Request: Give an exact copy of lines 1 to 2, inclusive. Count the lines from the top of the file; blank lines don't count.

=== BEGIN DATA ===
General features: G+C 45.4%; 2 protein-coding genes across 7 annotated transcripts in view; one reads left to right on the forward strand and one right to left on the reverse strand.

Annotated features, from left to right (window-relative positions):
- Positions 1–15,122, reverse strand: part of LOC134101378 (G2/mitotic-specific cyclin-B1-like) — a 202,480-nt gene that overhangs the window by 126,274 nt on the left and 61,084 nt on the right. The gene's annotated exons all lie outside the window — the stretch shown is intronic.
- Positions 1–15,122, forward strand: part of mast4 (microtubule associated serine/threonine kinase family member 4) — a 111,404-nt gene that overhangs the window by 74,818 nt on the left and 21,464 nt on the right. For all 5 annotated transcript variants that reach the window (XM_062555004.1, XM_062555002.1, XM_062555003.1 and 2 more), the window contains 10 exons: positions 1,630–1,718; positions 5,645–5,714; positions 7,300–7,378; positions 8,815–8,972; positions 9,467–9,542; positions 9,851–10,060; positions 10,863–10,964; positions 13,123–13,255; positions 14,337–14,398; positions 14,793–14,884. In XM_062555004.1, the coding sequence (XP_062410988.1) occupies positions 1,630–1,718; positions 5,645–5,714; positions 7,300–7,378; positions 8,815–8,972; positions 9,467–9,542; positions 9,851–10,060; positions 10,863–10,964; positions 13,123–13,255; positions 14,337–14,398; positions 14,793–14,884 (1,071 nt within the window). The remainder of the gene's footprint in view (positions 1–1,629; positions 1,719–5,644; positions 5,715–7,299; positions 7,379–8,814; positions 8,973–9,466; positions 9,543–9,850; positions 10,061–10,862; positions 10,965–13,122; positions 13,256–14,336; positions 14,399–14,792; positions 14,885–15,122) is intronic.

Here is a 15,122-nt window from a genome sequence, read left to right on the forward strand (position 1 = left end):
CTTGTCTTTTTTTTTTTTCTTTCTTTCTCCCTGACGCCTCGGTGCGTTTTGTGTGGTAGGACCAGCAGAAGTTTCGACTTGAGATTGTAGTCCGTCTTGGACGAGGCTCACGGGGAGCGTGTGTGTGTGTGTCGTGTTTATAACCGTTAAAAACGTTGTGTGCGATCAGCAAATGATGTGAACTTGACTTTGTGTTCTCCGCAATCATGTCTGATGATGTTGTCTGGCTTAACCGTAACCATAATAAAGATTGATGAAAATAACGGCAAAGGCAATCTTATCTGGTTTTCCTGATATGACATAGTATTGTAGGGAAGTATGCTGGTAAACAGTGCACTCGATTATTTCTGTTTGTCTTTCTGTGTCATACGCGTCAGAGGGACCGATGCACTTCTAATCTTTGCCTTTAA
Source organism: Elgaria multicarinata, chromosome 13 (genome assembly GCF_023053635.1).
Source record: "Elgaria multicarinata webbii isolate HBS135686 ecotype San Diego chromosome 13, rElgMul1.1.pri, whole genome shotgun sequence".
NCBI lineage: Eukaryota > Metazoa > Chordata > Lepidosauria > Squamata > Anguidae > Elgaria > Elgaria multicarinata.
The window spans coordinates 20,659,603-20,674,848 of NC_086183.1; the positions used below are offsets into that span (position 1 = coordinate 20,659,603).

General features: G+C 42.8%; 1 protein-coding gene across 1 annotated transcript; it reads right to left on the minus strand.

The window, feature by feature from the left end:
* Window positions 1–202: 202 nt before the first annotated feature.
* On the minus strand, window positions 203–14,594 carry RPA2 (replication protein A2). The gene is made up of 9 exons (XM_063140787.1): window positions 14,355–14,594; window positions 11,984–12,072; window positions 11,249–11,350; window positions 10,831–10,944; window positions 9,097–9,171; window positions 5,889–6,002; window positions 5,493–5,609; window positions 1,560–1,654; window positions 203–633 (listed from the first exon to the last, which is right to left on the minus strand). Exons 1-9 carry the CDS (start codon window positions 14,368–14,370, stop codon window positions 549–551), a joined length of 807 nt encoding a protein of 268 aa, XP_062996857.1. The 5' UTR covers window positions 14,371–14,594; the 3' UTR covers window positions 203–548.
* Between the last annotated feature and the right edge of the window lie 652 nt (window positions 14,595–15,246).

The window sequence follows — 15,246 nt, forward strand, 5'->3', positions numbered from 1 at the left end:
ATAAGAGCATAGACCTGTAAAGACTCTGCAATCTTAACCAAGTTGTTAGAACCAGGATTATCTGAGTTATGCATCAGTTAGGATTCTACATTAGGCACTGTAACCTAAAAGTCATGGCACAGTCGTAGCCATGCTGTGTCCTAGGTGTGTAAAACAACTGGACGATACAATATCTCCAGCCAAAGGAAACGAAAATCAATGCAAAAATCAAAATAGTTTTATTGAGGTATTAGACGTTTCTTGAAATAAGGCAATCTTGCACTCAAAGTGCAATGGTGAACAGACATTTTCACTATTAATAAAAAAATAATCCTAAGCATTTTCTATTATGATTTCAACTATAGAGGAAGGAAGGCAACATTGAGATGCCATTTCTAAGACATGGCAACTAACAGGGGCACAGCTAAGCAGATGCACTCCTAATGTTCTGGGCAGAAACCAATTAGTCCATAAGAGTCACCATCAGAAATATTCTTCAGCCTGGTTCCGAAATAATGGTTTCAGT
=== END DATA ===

General features: G+C 45.4%; 2 protein-coding genes across 7 annotated transcripts in view; one reads left to right on the forward strand and one right to left on the reverse strand.

Annotated features, from left to right (window-relative positions):